This role develops and ensures policies for the secure management of security systems across platforms, including development and maintenance of encryption policies, intrusion detection, and network authentication. The success of this position is greatly dependent on the individual's ability to create and maintain relationships with programmers, risk assessment staff, auditors, security department, and installation personnel.


Privacy Officer
Data Protection Officer

The Privacy Officer develops and implements policies and procedures to guarantee that only those with the right to access confidential information can do so. This is particularly important in education and health-care organizations where privacy is regulated by law.


Information Security Analyst

This position conducts information security assessments for organizations. They interview employees to learn about current information security policies, then evaluate them, write reports on their findings, present their reports to management, and recommend strategies for improvement. Again, the use of "Information" in the title normally implies a more managerial, less technical role.


Information Systems Auditor
Information Security Auditor

An Information Systems Auditor tests the effectiveness of computer information systems, including the security of the systems and reports their findings. They determine whether a computer system safeguards assets, maintains data integrity, allows organizational goals to be achieved effectively and uses resources efficiently. They usually work with others in the business and IT departments in a cooperative effort to ensure the security of the systems.

Responsible for auditing a network against a given policy or standard such as a System Security Policy, ISO17799, ISO27001, NSA Clamp Down etc.  Depending on the scope the audit might cover Operating System settings such as within the registry, firewall configuration, IDS Policy and tuning, Business Continuity Plans, Processes, Training and Personnel.  The role is usually well paid due to the diverse skillset required and the ability to instil trust and impart advice. This is often a role performed by an outside consultant.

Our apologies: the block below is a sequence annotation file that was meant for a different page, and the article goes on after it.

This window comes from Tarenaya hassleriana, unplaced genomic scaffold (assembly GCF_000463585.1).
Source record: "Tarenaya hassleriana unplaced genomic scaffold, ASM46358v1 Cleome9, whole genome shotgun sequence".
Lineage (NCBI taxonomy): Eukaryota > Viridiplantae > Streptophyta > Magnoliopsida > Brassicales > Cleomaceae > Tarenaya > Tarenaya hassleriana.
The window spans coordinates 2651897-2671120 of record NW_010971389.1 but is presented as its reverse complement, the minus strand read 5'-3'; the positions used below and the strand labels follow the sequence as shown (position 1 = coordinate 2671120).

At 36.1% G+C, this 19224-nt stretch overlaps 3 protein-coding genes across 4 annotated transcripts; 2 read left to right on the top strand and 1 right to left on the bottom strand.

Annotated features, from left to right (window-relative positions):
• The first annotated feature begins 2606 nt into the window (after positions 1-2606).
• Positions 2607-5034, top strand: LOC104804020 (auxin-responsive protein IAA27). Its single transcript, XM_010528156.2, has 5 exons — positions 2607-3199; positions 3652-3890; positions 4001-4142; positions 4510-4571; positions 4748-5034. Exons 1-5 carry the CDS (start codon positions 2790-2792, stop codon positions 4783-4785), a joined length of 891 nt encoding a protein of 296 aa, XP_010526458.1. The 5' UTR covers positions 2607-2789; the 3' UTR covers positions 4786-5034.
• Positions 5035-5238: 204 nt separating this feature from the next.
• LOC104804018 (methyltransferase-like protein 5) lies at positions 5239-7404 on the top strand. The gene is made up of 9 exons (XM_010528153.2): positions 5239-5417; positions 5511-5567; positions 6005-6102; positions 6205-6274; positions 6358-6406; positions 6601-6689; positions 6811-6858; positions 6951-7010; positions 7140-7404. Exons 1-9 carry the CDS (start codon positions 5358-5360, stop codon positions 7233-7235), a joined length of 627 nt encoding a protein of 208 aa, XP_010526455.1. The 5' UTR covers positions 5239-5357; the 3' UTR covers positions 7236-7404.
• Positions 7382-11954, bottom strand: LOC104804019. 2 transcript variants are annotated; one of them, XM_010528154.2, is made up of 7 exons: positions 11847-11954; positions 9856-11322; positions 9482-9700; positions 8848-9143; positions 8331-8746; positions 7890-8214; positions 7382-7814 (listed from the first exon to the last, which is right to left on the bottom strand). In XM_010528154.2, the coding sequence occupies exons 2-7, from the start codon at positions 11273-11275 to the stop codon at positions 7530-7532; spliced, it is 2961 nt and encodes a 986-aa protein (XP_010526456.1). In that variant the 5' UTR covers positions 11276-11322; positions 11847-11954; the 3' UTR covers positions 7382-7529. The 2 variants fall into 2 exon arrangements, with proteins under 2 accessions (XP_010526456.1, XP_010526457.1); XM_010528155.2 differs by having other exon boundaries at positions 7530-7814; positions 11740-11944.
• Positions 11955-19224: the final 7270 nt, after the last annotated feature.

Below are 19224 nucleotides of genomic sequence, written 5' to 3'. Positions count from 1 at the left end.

Security Analyst

Usually specified as Junior or Senior.  Responsible for assisting in the coordination effort to remediate security alerts and respond to information security related incidents.


Security Auditor

This job title has a number roles associated with it, see also Information Security Auditor above.  A security auditor analyses operating system and file access logs to detect inappropriate access or nefarious activity. The role is usually found in the financial or public sectors such as Government and Defence.


Systems/Application/Information Security Manager

The Security Manager creates and develops security measures to safeguard information against accidental or unauthorized modification, destruction, or disclosure. Coordinates with management, programmers, risk assessment staff, auditors, facilities, and other security departments to identify and plan for security in all aspects of data, applications, hardware, telecommunications, and computer installations.


Disaster Recovery Specialist

Disaster recovery specialists design and implement programs to recover processes and data lost in a disaster. They might use Disaster Recovery Planning (DRP) software to identify data and computer systems that may need to be recovered, plan offsite data storage and computing facilities, and test data recovery procedures.

Although not typically considered a "computer security" position, it actually is the most basic type of computer and information security. "What happens when my computers are no longer available?" The normal description focuses on natural disasters, but recovery is just as important in a malicious attack, and securing critical and sensitive data stored offsite can be a huge challenge as well.


Security Architect - <specialism>

Firewallls - VPN - Content Management - IDS - IPS - Anti Virus